When we came across Amy DeCillis’ company origin story, it sounded like quite a rollercoaster. After graduating from New York University Shanghai, DeCillis was at a crossroads, unsure whether to return to the US amid a pandemic or stay in Shanghai. She opted for the latter and devised a plan to live and work here legally – by forming a company. She admits that it wasn’t initially her entrepreneurial spirit that sparked the founding of Okra, but she’s excited about the prospect of where this venture may lead her. Below, DeCillis shares her experience registering her company in China.
What initially brought you to China?
I was born in China then adopted and raised in Charlotte, North Carolina. My parents were always supportive and encouraged me to go back to China. As the only adopted sibling of five, my parents enrolled me in a private school because it had a Chinese-language program. My grandfather used to live in Hong Kong and Taiwan and worked for the US government. He could speak Cantonese and would teach me some characters, so I was encouraged to learn about China.
I first did a study abroad program in Beijing in high school. I learned about New York University Shanghai on that trip and ended up going there for my degree.
I wasn’t planning on staying in Shanghai after graduation in 2020. Because of the coronavirus outbreak, I saw a lot of my classmates fleeing and going to the New York campus. I felt loyal to Shanghai and China and wanted to stick it out. I’m glad I stayed.
How did you decide on starting a company as a means to stay in China legally?
As the COVID-19 pandemic worsened, I decided to stay in China because I felt like it was a better choice. I looked at my options but didn’t know what I wanted to study [in graduate school]. I knew I wanted to stay in China with the US job market crashing, but I needed a work visa.
“Starting my own company sounded like the best bad idea”
I had played soccer my whole life, and my coach at NYU Shanghai is local Shanghainese, so I reached out to him for advice as well as my former boss at my internship, who is a good friend and mentor. I also emailed NYU Shanghai, and the feedback I got was to work in the free trade zone, work in education, or start my own company. Starting my own company sounded like the best bad idea.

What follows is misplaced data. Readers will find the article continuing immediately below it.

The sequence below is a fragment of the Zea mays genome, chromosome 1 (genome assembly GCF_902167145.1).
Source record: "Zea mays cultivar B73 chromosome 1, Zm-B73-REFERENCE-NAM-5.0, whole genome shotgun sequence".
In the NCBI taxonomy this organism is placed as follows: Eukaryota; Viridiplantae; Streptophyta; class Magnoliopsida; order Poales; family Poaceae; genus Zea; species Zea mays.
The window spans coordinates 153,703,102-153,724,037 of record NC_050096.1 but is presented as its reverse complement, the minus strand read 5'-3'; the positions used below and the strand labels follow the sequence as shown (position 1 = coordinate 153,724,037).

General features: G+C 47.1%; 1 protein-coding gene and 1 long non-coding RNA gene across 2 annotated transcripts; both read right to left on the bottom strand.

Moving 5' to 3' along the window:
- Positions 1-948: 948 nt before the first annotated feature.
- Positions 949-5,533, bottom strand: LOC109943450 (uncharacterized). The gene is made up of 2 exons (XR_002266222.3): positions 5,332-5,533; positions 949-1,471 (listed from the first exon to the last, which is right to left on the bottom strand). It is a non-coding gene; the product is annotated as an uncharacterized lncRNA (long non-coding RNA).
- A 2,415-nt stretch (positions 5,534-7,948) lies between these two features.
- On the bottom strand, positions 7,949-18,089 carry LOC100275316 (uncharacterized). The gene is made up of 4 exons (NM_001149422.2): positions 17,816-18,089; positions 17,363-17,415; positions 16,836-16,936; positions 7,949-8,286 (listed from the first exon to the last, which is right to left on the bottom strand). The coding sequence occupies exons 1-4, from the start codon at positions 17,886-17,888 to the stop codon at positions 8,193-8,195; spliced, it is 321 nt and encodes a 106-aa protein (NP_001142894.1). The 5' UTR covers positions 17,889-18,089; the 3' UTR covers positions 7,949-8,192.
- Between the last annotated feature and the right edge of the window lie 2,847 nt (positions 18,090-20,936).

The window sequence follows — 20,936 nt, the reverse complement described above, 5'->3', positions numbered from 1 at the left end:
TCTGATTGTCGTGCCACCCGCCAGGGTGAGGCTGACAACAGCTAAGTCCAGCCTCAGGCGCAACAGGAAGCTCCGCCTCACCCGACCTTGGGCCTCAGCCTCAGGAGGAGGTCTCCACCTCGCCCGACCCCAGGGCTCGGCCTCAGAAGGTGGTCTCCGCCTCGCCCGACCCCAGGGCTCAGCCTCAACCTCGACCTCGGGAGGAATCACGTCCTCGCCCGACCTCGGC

My coach was saying that I don’t need to be an entrepreneur, but I could be my own anchor. I wouldn’t need to rely on random tutoring jobs for my visa, and it is also easier to get hired if you already have your visa sorted since the company doesn’t have to cover as many costs.
The total cost of setting up my business was around RMB20,000 for everything, including signing up the company, financial services, visa fees, criminal background checks and more. But I did a cost analysis with my family, and we decided it made sense.
I get that it’s not the easy option for a lot of recent graduates, but it worked for me, and I ended up getting hired through one of my soccer teammates. They heard I was looking for work, so I joined WildChina, a tourism company. Basically, they pay my company, and then I pay myself. It’s good because I have more flexibility.
How did you decide on the name of the company?
When I was hashing out the plan – and again, I’m not an entrepreneur – I didn’t know exactly what I wanted to do with it. So, when I was thinking of a company name, I didn’t want to make it something too serious. I kept thinking: Apple is a dumb name for a company, and if Steve Jobs can name his company Apple, then I can call mine Okra.
I named the company Okra because I’m from the south [in the US], and none of my other friends in Shanghai are from there. I’m always talking about how good the food is down south, and a lot of my friends don’t actually like okra. It doesn’t mean too much, but the last character of the Chinese name means ‘to incite or something provocative’ – or at least that’s what Pleco told me.
I didn’t discuss the Chinese name with any locals. I think that the Chinese name has a somewhat better intention, but the whole point was to have a placeholder.
So, what’s the plan for Okra?
Again, what I do with the company is still undecided. I’m close with the NYU Shanghai community, and my senior year I didn’t know what I wanted to do. Some friends mentioned they wanted to mentor younger people, so I set up a mentoring slash networking event that’s like speed dating style – something fun and quick – and that was the first thing I did with Okra.
I hope it could be a company that helps other companies start up, but we’ll have to see.
> This interview has been edited for brevity and clarity. To learn more, scan the QR code:
[Images provided by Amy DeCillis]